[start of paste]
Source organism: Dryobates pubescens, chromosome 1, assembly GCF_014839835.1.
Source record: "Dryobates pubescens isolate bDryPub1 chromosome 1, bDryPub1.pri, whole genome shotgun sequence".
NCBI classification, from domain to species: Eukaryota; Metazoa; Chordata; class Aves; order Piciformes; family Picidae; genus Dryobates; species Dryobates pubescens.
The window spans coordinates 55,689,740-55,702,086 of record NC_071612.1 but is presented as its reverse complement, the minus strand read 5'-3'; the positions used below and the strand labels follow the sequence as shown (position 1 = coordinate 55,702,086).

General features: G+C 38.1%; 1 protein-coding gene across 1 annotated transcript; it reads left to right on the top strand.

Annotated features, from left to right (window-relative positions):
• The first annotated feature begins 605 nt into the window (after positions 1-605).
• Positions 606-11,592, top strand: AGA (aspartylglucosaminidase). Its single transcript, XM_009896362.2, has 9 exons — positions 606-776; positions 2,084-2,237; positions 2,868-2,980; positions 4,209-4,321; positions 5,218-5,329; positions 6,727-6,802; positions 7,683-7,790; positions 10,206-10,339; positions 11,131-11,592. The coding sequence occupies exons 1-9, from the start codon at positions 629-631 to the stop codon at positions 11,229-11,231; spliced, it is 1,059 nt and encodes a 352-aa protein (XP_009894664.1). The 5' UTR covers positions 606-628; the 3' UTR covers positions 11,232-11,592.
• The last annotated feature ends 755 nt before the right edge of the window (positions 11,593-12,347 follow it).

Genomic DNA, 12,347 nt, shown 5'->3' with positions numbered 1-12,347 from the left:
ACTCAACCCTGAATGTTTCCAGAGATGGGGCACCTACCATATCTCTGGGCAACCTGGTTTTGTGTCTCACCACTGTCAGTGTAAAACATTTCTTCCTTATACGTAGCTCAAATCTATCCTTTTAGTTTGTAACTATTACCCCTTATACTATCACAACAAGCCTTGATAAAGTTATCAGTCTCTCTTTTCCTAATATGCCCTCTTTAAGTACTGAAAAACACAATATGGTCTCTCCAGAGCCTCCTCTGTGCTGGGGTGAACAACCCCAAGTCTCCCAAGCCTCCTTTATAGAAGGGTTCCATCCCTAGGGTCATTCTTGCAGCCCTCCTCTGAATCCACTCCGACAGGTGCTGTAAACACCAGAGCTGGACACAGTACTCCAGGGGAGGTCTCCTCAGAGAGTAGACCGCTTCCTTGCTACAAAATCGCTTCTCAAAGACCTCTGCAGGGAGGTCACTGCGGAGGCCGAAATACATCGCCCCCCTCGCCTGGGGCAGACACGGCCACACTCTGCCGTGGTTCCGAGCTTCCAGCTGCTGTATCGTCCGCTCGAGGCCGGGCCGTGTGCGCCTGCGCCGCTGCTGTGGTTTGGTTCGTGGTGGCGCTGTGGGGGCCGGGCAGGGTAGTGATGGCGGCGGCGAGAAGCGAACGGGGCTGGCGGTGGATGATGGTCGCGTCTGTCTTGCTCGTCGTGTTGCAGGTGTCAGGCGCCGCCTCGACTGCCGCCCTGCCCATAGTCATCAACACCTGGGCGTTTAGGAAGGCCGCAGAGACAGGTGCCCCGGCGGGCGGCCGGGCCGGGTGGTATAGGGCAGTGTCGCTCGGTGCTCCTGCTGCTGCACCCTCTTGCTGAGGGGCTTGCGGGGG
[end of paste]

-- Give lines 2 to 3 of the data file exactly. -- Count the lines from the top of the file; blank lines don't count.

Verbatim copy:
Source record: "Dryobates pubescens isolate bDryPub1 chromosome 1, bDryPub1.pri, whole genome shotgun sequence".
NCBI classification, from domain to species: Eukaryota; Metazoa; Chordata; class Aves; order Piciformes; family Picidae; genus Dryobates; species Dryobates pubescens.